After 1915 the crude version of elite control in the interests of a foreign power was attacked by Haitian nationalists as a subconscious version of the racial prejudices of the United States. The American occupation provoked a revival in literature and politics, a return to the African heritage of a former slave society. A politically inspired doctrine of social realism was combined with a new respect and interest in the African elements of popular culture and the language of the people—Creole. All Caribbean slaves of African origins tried to sustain an independent culture of their own. Planters sometimes found this useful (it kept the slaves quiet), but at times it seemed a vast and impenetrable conspiracy against the whites—as indeed vodou proved to be in 1791.


An African “subculture” survived among the Creole-speaking peasantry of Haiti more strongly than anywhere else in the Americas. During this century, social realists and ethnologists have been able to describe this culture in French, and their writings are the foundation of the self-conscious Haitian cultural nationalism that has been a recurrent theme in Haitian life for more than fifty years. But when Haitian nationalists wished to close the gap between the French-speaking elite and the peasants, in what language could they write? They might seek to import Creole rhythms into French prose. But who would read a Creole book? So far, it is only the Haitian poets who have written convincingly in Creole; and perhaps it is only the dancers and musicians who can enter into the culture of the masses.

The American occupation did not only provoke a cultural revival, it also fostered “progress,” induced by American money and expertise; and produced a middle class differing from the old elite, but whose composition, function, and relation of color have never been analyzed.

In 1946 a black-skinned but educated villager, Dumarsis Estimé, became President. Estimé’s “revolution” represented a symbolic shift of cultural emphasis rather than a radical social change—governmental patronage of Afro-Haitian folklore in an educational system where the Haitian elite had formerly been reared on the history of the Gauls and read Racine. Leyburn’s caste society was being weakened (if it ever existed in the rigid form he imagined) by the new “black” urban middle class and a new urban working class. Paul Magloire, another northern black, thrived in and on this new society and became President in 1950. To outsiders it looked as if, at last, Haiti of the Fifties was, in spite of corruption, on the way to modest prosperity via foreign investment; caste conflict, if it existed apart from class conflict, would be subsumed in economic progress, or so it was hoped.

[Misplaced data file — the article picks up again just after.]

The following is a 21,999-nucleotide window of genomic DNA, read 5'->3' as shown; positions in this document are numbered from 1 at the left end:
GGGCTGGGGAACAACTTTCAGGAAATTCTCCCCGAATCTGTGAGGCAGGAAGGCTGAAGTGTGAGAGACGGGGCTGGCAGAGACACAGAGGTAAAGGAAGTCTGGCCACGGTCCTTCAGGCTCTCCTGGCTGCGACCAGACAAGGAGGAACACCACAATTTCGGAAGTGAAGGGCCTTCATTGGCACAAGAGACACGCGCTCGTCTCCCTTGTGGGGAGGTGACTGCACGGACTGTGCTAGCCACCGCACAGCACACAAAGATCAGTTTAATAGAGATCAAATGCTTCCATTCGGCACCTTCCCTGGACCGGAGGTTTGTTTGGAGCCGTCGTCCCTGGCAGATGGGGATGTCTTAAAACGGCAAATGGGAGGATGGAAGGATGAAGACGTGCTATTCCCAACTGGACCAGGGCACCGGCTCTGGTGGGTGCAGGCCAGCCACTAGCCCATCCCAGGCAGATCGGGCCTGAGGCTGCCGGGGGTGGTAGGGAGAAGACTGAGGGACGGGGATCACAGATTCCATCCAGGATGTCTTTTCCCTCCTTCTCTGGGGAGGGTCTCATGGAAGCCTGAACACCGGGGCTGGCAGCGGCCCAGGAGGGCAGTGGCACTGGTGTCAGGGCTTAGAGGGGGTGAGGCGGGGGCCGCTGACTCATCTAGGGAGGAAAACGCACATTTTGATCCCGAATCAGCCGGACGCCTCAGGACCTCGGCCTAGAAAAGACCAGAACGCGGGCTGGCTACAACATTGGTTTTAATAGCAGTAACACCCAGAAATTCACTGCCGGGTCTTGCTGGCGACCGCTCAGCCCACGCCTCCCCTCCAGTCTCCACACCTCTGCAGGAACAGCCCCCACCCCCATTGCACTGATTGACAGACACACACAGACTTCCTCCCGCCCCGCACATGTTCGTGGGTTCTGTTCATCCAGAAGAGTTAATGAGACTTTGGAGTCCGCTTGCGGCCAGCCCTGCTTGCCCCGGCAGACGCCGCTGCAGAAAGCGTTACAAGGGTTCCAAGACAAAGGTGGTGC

Suddenly it all ended. In 1957 Francois Duvalier was elected President of Haiti; in 1963 he declared himself President for life.

No dictatorship can survive by pure force and it would be a great mistake, as Sidney Mintz points out in his contribution to Leyburn’s book, to regard the present regime as no more than “an élite-hating dictatorship backed by machine-guns.” Duvalier regards himself as the spiritual heir of Estimé’s revolution of negritude. His first published work (1933) calls for a “truly Haitian literature”; his teacher Price Mars was the founding father of Haitian ethnology. His Praetorian guard, his Ton-Ton Macoutes, his militia, in so far as they think at all, regard themselves as ultra-nationalists; his sycophants rate him as “one of the great thinkers of the third world,” for whom the murder of Martin Luther King was a turning point in history. Illiterate peasants are flattered as well as manipulated by the first President to make vodou virtually a state religion, and his pretentious verbiage may appear to them the wisdom of a national sage.

Duvalier’s current hero is Dessalines, who, in the struggle for independence, massacred white planters en masse. Dessalines is a nightmare to those who dream of Paris, but to others his desire to inscribe Haiti’s declaration of independence on white skins constitutes his claim to be the true founder of the nation. “Dessalines pas vlé oné blancs,” runs the Haitian military march once played before American Marines when being decorated by the President. It means, “Dessalines can’t stand the sight of white men.” Duvalier has a developed sense of irony in his dealings with the United States.

However explicable as an event in Haitian history, Duvalier’s regime remains the most ghastly regime in the hemisphere. On this score Mr. Diedrich and Mr. Burt, two journalists who knew the country well, leave no doubts. Duvalier may not contemplate the heads of his slaughtered enemies stuck before him on his desk. He has, however, left his rivals riddled with bullets on the pavements. He has dismantled all organized institutions from the business community to the army and the Catholic Church. Every Haitian with a glimmer of independent spirit is outside Haiti.